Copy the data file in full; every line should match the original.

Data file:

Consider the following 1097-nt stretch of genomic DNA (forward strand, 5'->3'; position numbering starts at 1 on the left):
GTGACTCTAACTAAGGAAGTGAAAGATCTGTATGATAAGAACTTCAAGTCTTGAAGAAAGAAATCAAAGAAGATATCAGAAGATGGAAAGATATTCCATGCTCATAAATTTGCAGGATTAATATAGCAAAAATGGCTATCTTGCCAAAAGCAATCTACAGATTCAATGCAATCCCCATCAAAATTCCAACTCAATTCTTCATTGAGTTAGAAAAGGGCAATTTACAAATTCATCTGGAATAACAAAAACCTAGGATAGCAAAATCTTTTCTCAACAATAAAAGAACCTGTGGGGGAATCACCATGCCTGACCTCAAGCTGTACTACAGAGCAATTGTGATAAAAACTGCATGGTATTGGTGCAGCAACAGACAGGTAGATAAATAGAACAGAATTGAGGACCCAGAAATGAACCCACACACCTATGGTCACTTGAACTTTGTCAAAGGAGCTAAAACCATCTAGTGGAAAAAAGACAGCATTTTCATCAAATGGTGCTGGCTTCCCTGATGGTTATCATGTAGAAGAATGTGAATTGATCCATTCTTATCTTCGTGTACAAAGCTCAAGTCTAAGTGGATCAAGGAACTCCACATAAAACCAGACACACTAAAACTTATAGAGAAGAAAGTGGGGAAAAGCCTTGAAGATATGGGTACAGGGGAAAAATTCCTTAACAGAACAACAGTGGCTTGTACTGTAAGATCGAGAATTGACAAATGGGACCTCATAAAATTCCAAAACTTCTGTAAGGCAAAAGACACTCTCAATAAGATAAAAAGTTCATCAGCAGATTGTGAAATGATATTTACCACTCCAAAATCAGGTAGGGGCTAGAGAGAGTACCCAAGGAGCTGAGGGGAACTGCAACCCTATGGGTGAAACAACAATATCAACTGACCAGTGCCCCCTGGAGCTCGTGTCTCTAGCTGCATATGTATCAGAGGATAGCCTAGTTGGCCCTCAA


Consider the following 1097-nt stretch of genomic DNA (forward strand, 5'->3'; position numbering starts at 1 on the left):
GTGACTCTAACTAAGGAAGTGAAAGATCTGTATGATAAGAACTTCAAGTCTTGAAGAAAGAAATCAAAGAAGATATCAGAAGATGGAAAGATATTCCATGCTCATAAATTTGCAGGATTAATATAGCAAAAATGGCTATCTTGCCAAAAGCAATCTACAGATTCAATGCAATCCCCATCAAAATTCCAACTCAATTCTTCATTGAGTTAGAAAAGGGCAATTTACAAATTCATCTGGAATAACAAAAACCTAGGATAGCAAAATCTTTTCTCAACAATAAAAGAACCTGTGGGGGAATCACCATGCCTGACCTCAAGCTGTACTACAGAGCAATTGTGATAAAAACTGCATGGTATTGGTGCAGCAACAGACAGGTAGATAAATAGAACAGAATTGAGGACCCAGAAATGAACCCACACACCTATGGTCACTTGAACTTTGTCAAAGGAGCTAAAACCATCTAGTGGAAAAAAGACAGCATTTTCATCAAATGGTGCTGGCTTCCCTGATGGTTATCATGTAGAAGAATGTGAATTGATCCATTCTTATCTTCGTGTACAAAGCTCAAGTCTAAGTGGATCAAGGAACTCCACATAAAACCAGACACACTAAAACTTATAGAGAAGAAAGTGGGGAAAAGCCTTGAAGATATGGGTACAGGGGAAAAATTCCTTAACAGAACAACAGTGGCTTGTACTGTAAGATCGAGAATTGACAAATGGGACCTCATAAAATTCCAAAACTTCTGTAAGGCAAAAGACACTCTCAATAAGATAAAAAGTTCATCAGCAGATTGTGAAATGATATTTACCACTCCAAAATCAGGTAGGGGCTAGAGAGAGTACCCAAGGAGCTGAGGGGAACTGCAACCCTATGGGTGAAACAACAATATCAACTGACCAGTGCCCCCTGGAGCTCGTGTCTCTAGCTGCATATGTATCAGAGGATAGCCTAGTTGGCCCTCAA